Not long ago I pushed myself to the point of complete burn out, emotionally, physically and mentally. Now I hope I can empower others to step up and join this incredible movement and to speak out, knowing they’re not alone. 

 

Turning coronavirus into a positive 

Whilst Covid-19 has been no joy ride for any of us, it afforded me the opportunity to study and work on areas of my life I’d never had the chance to do. One of these areas is being given the opportunity to work with the Burnt Chef Project, and I’m really grateful for the resource they’ve made available.  I realised I wanted to help other chefs in the private service sector and raise awareness in my network. I believe in paternalistic leadership to change the stigma and create a new ‘workplace culture’ that nurtures and supports the team.

 

Moving into culinary medicine

I’ve chosen to enter the health and wellness sector and focus on culinary medicine. My goal is to help people reach good personal decisions, eating high quality meals and beverages to help, prevent and treat disease. This is something chefs don’t do for themselves - restore wellbeing; to return to a state of being nurtured, nourished and feeling whole.

It’s an honour to be an Ambassador for the Burnt Chef Project, and I strongly believe in educating our industry on a global level. I look forward to collaborating with Kris and his team in the near future to change this industry that we all love so much. Let’s keep igniting our passion and creativity and most of all - be courageous and kind"

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Jake Mills

  • Instagram

"I'm Jake, I'm 22,I have always wanted to be a chef and have been in the industry for about 5 years now.

 

I love eating, cooking and experimenting, with food, that's what drew me in. When I was just starting out the unsociable long hours and hard work appealed to me too.

 

I had one mental health lesson at college and that was it. It didn't teach me how to talk about my mental health and it didn't teach me how to deal with it. It's something that everyone should be educated on properly from the start.

 

I'm not ashamed to say that I cried one Christmas eve in front of my family due to mental health. I'm not ashamed to say that I had a breakdown in the work toilets mid service, and the owner wanted to fire me if I didn't come out. Thats the only way I could deal with it, I didn't have the tools or knowledge to know a better way, but now I do. I'm proud to have recovered from that and am ready to help anyone that needs it

 

The fact that a restaurant can be such a close brother and sisterhood of talented people, but at the same time a hostile, angry, macho, tense and stressful environment paints a frustrating picture.

 

A work life balance is essential, and talking about mental health needs to be seen as a strength not a weakness. I am proud to be part of the burnt chef project, the industry needs to be destigmatized and i can't wait to get involved, it's ok not to be ok, I think that's the key point here."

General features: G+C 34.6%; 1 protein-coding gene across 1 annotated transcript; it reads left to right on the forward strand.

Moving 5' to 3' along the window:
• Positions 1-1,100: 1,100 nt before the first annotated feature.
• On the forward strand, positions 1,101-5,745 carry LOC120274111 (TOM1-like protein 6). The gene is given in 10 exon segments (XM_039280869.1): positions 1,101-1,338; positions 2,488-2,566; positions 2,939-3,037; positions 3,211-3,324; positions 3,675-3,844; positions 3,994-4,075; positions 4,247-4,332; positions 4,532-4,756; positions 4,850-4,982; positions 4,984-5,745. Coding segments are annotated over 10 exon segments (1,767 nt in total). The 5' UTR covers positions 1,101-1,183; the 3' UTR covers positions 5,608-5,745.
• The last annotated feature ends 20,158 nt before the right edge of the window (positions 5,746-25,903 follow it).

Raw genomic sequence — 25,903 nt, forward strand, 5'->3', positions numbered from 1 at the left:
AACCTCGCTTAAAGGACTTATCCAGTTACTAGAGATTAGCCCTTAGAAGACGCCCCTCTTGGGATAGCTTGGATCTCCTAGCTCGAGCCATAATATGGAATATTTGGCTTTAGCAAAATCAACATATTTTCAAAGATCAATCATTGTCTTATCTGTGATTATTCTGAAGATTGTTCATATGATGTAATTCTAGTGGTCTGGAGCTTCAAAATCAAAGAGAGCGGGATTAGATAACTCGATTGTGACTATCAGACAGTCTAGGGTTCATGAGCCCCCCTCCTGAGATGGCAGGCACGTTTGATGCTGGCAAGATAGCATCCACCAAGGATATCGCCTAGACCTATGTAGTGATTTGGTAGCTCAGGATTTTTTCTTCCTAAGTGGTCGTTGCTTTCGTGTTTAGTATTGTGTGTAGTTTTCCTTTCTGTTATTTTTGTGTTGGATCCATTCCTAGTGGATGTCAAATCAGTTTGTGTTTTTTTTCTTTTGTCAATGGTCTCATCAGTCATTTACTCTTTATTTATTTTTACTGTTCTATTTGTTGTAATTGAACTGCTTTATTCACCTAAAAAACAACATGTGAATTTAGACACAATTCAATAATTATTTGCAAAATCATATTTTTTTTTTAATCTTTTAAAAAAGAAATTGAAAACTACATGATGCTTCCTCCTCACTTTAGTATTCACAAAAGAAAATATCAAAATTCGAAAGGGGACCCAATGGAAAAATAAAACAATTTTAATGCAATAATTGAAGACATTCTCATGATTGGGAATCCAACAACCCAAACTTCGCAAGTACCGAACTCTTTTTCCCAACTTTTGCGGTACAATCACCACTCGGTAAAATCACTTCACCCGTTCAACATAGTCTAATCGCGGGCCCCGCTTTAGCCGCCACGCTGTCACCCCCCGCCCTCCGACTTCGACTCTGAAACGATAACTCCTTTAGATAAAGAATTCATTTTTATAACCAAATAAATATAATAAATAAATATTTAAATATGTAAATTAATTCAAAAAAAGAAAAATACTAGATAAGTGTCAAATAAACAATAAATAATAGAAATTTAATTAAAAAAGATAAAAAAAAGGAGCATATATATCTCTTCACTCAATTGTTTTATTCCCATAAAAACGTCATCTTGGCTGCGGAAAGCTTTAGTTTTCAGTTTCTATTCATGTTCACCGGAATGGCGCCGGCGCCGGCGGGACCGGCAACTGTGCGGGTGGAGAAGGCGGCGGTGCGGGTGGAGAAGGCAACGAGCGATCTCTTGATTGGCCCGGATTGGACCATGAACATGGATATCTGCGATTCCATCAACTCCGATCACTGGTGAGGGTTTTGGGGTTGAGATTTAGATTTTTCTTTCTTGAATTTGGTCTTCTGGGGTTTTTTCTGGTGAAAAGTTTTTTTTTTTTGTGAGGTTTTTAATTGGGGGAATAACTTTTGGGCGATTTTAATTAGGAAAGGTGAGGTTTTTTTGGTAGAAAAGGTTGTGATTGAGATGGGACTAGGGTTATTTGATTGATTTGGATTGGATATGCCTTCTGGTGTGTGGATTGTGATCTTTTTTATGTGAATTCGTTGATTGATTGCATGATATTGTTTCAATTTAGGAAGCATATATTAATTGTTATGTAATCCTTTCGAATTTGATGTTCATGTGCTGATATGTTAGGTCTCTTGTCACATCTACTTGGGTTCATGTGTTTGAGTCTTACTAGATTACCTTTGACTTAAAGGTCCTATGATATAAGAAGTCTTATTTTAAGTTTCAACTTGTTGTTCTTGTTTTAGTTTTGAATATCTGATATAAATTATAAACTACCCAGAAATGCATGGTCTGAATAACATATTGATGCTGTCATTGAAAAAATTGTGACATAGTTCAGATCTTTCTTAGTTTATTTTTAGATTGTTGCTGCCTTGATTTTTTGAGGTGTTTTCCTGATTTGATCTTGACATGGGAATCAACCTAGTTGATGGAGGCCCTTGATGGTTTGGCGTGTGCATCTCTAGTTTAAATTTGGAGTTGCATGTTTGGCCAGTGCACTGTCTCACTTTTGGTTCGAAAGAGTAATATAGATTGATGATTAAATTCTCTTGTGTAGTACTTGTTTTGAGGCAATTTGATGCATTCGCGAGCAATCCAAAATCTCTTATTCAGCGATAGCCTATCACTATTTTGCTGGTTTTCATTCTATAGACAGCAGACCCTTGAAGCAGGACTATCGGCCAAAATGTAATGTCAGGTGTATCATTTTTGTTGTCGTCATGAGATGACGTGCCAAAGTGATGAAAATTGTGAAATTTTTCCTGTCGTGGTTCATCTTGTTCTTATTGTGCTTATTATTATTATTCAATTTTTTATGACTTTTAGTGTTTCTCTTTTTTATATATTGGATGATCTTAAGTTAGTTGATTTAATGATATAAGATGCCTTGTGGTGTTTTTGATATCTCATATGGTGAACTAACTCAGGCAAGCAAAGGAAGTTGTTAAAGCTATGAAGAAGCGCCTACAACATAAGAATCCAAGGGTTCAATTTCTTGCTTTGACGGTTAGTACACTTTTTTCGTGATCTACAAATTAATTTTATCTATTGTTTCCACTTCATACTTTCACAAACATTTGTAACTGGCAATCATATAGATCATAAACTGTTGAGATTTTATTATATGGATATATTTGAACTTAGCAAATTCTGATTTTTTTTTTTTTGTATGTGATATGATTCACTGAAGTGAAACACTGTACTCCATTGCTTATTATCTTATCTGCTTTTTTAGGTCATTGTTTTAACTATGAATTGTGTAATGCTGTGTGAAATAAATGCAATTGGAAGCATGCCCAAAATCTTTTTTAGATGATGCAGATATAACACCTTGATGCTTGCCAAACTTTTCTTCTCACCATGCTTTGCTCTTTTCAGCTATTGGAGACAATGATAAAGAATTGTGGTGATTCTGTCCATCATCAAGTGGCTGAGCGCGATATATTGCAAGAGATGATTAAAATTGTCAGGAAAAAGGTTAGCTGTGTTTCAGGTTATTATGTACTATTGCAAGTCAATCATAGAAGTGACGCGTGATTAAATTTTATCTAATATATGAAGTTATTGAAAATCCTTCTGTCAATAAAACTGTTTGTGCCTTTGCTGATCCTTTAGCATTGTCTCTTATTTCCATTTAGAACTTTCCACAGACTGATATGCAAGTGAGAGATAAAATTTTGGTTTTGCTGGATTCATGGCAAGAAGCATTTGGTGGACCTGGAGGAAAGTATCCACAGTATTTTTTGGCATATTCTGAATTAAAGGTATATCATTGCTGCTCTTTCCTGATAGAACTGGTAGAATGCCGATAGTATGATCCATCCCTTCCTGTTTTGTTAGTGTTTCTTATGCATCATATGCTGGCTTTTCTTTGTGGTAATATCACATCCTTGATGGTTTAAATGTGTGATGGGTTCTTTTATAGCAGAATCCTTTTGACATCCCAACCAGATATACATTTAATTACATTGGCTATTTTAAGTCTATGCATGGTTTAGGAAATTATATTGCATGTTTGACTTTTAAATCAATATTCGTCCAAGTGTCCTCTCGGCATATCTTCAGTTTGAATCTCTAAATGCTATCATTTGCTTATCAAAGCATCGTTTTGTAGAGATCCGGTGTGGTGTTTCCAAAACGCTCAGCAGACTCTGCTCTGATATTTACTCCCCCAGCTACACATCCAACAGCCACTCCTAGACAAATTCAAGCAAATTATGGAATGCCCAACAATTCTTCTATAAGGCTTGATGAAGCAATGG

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Callum Brown

  • Instagram

"I've been a chef for roughly 6 years now. Working my way through the ranks, and proving myself. Quite literally living and breathing work, never shutting down from it. I've put my hand out to many people, just so they can grab it and have that support. After losing a close friend to Mental Health, I just knew something had to change. Which is when I stumbled across The Burnt Chef Project, which I've been supporting since I was made aware of it. The Stigma in the industry has to change, and to see everyone standing up to it, is so heart warming. 

 

After fighting my own battles, I lost myself and I spiraled. If it wasn't for my work family, I would not be here writing this. So take that as a message to reach out."

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Kieran Tracey

"I have been a chef for 10 years now and cooking since I could reach the kitchen counter tops. I have worked my way up through the ranks in many different establishments. Being a chef and the hospitality industry means everything to me. I have made some life long friends and developed as a person so much due to the industry. 

 

It has not been with out its fair share of hardship suffering from mental health myself for a number of months. This charity is exactly what was needed when I was suffering as I encountered a lot of stigma within the industry. We need to end the stigma around mental health and support our industry family "

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Nattaphon Othanawathkij

  • Instagram

"I have worked in the hospitality industry for the last 10 years from the bottoms to the tops, from the small business to a huge catering company, from a takeaway shop to Michelin starred restaurants.